November 6, 2017
On Saturday the UK will mark Armistice Day. An official cult of remembrance requires that this week people in the public eye – politicians, newsreaders, sports personalities and so on – wear the red poppy that commemorates British service personnel.
I am wearing the white poppy, that commemorates all the victims of all wars. It’s a socialist, anti-militarist tradition that I think should be spread more widely.
The horrible destruction in Syria, unleashed by the regime of Bashar al-Assad to protect his power from a popular uprising and generalised into a multi-sided war, is reason enough to wear the white poppy.
And this year it can also serve as a reminder of the greatest popular anti-military uprising in history – in Russia in the summer of 1917.
The women workers of Petrograd (now St Petersburg) began the 1917 revolution in February, by striking and demonstrating against the first world war (in which Russia was allied with Britain and France) and the hardships it brought.
Soldiers of the Petrograd garrison, by refusing to fire on the protesters and pledging Read the rest of this entry »
June 20, 2017
How the politicians who gave us the vote saw things one hundred years ago. A guest post by ANTI-WAR
One hundred years ago, the British ruling class decided to extend the vote to most women over 30, and to almost all working class men. By expanding the franchise from a minority to a majority of the adult population, they hoped to restore people’s faith in parliamentary government and thereby counter any revolutionary tendencies inspired by the Russian revolution. Sylvia Pankhurst, the feminist communist, put it this way in 1923:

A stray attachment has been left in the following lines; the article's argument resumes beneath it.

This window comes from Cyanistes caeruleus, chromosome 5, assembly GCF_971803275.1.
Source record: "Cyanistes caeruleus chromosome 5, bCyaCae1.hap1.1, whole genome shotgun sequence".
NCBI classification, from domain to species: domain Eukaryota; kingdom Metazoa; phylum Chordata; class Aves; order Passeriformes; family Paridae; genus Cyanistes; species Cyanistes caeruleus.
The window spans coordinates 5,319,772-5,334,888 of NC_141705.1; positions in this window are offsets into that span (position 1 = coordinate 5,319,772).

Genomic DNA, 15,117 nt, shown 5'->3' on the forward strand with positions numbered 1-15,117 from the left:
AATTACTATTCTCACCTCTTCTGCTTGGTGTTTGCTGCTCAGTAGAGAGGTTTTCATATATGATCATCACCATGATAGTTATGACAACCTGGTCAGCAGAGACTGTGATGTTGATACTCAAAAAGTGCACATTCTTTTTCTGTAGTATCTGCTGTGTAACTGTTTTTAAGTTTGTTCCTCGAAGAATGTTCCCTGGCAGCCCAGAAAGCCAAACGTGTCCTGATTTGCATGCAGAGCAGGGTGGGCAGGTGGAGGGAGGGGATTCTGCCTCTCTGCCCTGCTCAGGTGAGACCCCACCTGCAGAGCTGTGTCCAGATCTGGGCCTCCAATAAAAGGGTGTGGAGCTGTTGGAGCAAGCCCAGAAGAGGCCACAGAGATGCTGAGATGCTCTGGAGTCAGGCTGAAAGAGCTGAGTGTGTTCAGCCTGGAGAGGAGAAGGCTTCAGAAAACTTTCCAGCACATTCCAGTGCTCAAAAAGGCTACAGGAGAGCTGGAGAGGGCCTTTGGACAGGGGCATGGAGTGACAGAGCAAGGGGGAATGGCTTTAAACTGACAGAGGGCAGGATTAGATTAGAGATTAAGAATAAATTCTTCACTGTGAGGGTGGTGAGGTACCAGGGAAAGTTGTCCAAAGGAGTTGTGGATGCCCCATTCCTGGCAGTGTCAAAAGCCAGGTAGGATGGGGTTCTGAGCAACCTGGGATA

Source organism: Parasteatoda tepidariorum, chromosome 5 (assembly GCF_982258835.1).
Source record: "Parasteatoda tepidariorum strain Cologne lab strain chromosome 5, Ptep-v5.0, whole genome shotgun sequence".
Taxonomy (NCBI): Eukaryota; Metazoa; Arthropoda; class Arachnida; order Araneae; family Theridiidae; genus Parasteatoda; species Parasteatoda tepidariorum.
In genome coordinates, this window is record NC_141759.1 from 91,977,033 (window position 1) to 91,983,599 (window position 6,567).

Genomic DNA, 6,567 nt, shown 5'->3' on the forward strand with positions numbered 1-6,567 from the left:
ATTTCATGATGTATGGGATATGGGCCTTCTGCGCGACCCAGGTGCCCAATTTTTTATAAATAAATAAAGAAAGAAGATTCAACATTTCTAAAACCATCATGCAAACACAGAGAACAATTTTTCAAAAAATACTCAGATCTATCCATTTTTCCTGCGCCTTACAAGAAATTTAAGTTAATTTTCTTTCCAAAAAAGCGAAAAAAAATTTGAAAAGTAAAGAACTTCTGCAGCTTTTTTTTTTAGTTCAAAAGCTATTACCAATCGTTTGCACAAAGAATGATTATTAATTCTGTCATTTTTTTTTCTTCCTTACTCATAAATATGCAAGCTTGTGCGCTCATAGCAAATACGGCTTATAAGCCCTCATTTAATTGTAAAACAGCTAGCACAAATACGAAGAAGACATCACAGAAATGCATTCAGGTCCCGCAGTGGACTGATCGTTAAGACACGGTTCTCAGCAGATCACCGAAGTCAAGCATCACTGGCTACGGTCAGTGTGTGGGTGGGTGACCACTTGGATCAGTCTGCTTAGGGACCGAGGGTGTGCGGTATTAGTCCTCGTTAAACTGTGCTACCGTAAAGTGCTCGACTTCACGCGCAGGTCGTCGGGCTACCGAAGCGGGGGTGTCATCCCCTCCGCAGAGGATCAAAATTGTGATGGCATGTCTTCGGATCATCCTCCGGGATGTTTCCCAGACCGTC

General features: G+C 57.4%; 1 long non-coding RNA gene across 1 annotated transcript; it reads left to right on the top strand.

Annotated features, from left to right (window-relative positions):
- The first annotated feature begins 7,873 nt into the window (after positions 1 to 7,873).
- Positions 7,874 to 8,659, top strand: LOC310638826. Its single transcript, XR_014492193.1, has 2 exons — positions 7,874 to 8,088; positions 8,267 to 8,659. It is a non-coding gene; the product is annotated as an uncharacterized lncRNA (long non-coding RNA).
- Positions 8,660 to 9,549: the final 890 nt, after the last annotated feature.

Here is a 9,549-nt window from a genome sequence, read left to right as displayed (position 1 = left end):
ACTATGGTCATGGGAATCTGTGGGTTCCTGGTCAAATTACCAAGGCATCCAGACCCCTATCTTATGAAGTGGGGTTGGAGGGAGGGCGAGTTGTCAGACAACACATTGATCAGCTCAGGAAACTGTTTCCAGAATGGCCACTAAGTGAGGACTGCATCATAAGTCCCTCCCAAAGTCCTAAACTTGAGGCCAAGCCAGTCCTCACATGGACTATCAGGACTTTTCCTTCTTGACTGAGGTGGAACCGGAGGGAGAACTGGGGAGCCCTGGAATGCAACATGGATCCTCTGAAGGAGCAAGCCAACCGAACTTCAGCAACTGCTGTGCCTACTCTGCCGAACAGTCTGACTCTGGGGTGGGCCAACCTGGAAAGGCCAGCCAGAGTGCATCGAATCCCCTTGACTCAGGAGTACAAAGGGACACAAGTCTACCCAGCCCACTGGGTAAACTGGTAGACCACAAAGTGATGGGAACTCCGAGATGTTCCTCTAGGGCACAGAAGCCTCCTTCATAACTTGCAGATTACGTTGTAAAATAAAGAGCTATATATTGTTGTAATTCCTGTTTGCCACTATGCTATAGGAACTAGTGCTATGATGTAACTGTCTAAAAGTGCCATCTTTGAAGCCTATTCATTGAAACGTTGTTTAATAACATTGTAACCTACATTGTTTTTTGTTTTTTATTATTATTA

The legal barriers to women’s participation in Parliament and its elections were not removed until the movement to abolish Parliament altogether had received the strong encouragement of witnessing the overthrow of Parliamentary Government in Russia and the setting up of Soviets. … The upholders of reaction … were by no means oblivious to the growth of Sovietism when they decided to popularise the old Parliamentary machine by giving to some women both votes and the right to be elected. Read the rest of this entry »
April 4, 2016
What can be learned from the history of the Soviet Union, and its failure to break free from capitalism, about a future transition to a post-capitalist society? In Paul Mason’s book Postcapitalism: a guide to our future, the places he starts looking
Red Star by Aleksandr Bogdanov: the cover of an early edition
are (i) Aleksandr Bogdanov’s utopian novel Red Star (downloadable here), and (ii) the Trotskyist opposition’s critique of Stalinist planning. I think he presents answers that are too easy. The histories of Russian socialism and Stalinist tyranny give us lessons that are richer, but also more difficult to access, than he suggests. Here are some thoughts provoked by chapter 8 of Postcapitalism, “On Transitions”.
■ Aleksandr Bogdanov’s utopian vision – set out in his 1909 novel Red Star, about a Russian communist who is invited to Mars, where a human-like race of people live in a socialist society – was not at odds with the mainstream of communist thought in the way that Paul suggests.